Pride Winnipeg calls for better police training on LGBT issues, applauds openness of police service
Pride Winnipeg requested police officers marching in the parade wear plain clothes, not uniforms
The president of Pride Winnipeg says the organization is looking towards education to help build more bridges between police and the LGBT community.
Pride president Jonathan Niemczak said a new policy announced in May, asking police officers marching in the parade not to wear their uniforms, wasn't universally popular but it made vulnerable members of the LGBT community feel safer.
The move came after 10 months of consultation with LGBT community members and groups about police participation in the Pride festival, including an online survey that found a third of the 600 respondents had had negative experiences with police.
A similar conversation has been happening in Pride organizations across the country, with parades in Toronto and Vancouver bringing in the same uniform ban as Winnipeg.
"I would say the majority of the community was accepting of our statement, of our position on police involvement in Pride," Niemczak said.
"Obviously the folks that were impacted the most did appreciate the fact that we did listen and we did follow through with making Pride a safer space for them."
- 'Enough is enough:' Pride Toronto board member explains decision to ban police from parade
- Why banning uniformed police at Pride will actually make the event more inclusive
Winnipeg police officer Insp. Gord Friesen marched in the parade without his uniform and said it went well.
"You know there's been a lot of talk about it, it's been in the media a lot and as we know there is a real difference of opinion in terms of police in, police out, uniforms, no uniforms," he said.
The move was questioned by police union president Moe Sabourin, who told CBC News in May that he was disappointed by the decision.
But Friesen said he's worked closely with the LGBT community and understood Pride's request.
He compared it to a WPS practice of meeting with newcomers out of uniform to make them feel more comfortable if they've had bad experiences with authorities from other countries.
"I would say that what we heard from the folks from Pride was the same thing from some segments of their population," he said.
But he added he also understands why some police officers might be offended by the idea.
"Let's face it, many of our rank-and-file officers are out there doing their job, they're up in the middle of the night dealing with dangerous and very stressful situations." he said.
"When they feel they're putting themselves out there serving the public, then somebody's saying but we don't want you wearing uniforms and representing, you know, they take offence to that, and I absolutely get that.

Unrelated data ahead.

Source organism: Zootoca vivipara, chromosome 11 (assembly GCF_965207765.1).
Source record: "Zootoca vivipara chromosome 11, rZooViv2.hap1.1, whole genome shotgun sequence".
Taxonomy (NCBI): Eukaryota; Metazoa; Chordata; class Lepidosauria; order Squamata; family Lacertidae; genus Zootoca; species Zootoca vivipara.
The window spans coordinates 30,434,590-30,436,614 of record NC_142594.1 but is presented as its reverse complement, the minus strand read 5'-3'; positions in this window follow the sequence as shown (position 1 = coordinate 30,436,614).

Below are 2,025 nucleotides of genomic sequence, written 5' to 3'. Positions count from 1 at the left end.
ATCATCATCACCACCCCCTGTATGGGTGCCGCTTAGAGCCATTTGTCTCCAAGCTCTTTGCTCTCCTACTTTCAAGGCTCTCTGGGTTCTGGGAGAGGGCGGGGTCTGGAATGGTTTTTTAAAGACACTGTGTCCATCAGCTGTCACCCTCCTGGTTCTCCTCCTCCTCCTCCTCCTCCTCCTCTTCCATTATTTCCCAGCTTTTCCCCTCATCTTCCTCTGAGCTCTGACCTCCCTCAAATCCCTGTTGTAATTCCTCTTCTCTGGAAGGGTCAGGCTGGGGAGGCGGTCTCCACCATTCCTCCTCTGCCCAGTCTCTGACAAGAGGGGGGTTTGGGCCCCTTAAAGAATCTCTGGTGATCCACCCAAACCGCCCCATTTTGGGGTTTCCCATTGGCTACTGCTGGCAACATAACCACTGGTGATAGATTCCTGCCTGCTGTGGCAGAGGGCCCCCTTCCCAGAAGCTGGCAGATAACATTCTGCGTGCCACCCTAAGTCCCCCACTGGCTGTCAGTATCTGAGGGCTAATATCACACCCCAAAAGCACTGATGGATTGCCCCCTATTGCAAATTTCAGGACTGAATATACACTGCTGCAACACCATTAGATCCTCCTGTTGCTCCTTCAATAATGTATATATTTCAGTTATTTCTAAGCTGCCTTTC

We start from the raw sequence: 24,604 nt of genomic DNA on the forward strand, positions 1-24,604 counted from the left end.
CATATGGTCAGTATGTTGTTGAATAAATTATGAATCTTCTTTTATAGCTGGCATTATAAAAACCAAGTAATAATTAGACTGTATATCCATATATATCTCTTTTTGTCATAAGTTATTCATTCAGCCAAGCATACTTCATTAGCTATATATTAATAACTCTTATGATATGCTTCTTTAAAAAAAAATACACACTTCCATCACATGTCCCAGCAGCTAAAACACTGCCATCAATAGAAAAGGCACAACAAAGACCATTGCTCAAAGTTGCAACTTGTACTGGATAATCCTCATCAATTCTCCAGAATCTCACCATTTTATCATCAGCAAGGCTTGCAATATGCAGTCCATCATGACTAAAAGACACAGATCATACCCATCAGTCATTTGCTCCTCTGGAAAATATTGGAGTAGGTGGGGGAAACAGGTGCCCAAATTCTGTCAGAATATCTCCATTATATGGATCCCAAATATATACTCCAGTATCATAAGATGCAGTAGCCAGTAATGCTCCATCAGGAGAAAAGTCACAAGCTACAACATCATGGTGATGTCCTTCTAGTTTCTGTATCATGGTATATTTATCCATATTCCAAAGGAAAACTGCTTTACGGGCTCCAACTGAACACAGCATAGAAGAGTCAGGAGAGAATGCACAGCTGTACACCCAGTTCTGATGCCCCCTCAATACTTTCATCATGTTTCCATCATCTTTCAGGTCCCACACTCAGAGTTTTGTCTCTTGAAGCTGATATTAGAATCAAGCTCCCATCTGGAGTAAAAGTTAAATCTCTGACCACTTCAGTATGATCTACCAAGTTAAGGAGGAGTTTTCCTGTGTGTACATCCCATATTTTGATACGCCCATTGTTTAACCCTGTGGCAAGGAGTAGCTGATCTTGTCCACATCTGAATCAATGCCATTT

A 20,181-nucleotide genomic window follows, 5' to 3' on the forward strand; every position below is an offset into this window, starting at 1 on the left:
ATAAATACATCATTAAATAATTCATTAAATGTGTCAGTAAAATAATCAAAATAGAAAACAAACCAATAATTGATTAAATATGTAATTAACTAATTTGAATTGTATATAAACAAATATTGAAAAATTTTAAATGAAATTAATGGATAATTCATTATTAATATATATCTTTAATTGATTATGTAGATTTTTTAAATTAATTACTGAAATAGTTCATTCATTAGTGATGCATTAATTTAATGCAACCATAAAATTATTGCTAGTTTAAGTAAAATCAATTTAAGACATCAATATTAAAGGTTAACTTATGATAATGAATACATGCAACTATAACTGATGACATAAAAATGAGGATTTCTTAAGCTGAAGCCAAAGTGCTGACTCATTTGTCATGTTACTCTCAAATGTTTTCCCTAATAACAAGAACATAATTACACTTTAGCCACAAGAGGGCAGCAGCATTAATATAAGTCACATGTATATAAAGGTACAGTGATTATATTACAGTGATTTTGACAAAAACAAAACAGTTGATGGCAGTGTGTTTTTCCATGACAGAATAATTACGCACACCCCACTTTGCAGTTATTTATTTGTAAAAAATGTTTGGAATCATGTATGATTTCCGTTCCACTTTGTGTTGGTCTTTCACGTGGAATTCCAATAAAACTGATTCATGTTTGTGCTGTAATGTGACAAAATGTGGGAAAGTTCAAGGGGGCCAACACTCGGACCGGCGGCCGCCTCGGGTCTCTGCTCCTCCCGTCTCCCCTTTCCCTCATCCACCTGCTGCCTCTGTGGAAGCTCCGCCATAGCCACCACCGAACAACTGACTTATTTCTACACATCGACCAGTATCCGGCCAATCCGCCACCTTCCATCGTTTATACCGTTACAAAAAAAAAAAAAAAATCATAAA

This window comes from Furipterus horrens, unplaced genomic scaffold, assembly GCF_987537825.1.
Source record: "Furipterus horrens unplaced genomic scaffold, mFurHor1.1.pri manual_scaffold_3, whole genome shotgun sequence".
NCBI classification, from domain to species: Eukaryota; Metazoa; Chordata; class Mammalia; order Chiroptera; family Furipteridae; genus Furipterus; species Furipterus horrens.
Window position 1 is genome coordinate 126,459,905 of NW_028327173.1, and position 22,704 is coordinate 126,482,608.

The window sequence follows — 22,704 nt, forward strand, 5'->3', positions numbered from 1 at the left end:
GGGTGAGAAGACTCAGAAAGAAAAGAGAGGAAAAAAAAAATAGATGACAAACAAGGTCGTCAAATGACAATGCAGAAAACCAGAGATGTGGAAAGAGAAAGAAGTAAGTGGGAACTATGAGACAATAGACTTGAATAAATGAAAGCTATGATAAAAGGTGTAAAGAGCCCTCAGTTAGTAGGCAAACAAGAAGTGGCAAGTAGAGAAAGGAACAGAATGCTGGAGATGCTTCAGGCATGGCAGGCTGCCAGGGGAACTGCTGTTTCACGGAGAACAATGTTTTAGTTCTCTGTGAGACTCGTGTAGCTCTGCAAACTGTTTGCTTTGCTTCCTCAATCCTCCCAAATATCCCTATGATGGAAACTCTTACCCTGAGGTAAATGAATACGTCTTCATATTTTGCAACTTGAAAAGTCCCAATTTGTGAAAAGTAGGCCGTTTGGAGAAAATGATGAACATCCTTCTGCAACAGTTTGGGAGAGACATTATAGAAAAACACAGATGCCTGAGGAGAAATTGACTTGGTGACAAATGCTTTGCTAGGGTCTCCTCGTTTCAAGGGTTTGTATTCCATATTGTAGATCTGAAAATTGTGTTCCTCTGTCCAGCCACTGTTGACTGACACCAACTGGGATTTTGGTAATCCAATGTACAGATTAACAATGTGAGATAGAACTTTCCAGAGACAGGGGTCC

"So I think there's education kind of going both ways in this one."
Listening the key to successful engagement
QuinnzarrZwingerman, also known by the drag name Lady Quinnzar Moans, said Pride made the right move.
"There's conversations going both ways saying that it's not inclusive, but why it was important [is] because of the community that can't really speak up for themselves, where they come from," Zwingerman said.
Many of the people with negative associations to the uniform are newcomers who have been victimized by police in other countries, she said, and some wouldn't come if they knew police would be there.
"We need to respectful of everyone who wants to come to Pride, because that's what it's all about," Zwingerman said.
"I know a lot of my family, and my two-spirited, my transgender people, are scared to be around police sometimes because of how they treat them, how they misgender them, how they judge them or think they're just sex workers because of how they look."
Moving forward, Niemczak said the organization will meet with police to work together on further improving the relationship with the LGBT community.
As part of Pride's announcement on police uniforms, the organization included a number of goals for the service, including better training on LGBT issues for all officers and more engagement between police and the LGBT community year-round, focusing on traditionally marginzalized groups like trans people and people of colour.
The arrest of a transgender activist beside the Manitoba Legislature on Saturday, hours before the city's first-ever Trans March, illustrates the importance of those conversations, Niemczak said.
"That's just another example of where we need to work with the Winnipeg police on identifying these challenges that our community has, and providing them with … more feedback, as well as making sure as they're engaging with the community on a more regular basis," he said.
Niemczak said the key to the success of meetings between police and Pride will be listening.
"You can do as much engagement as you want, but unless you're really listening to the community and listening to our concerns and forming action plans, then there's really not going to be a change on the relationship and on those concerns," he said.
"So that's what we're going to be continuing to work with the Winnipeg Police Service on, and I will say the Winnipeg Police Service has been very open and understanding of our dialogue, and has committed themselves to continuing to work with us."
With files from CBC's Nelly Gonzalez and Aidan Geary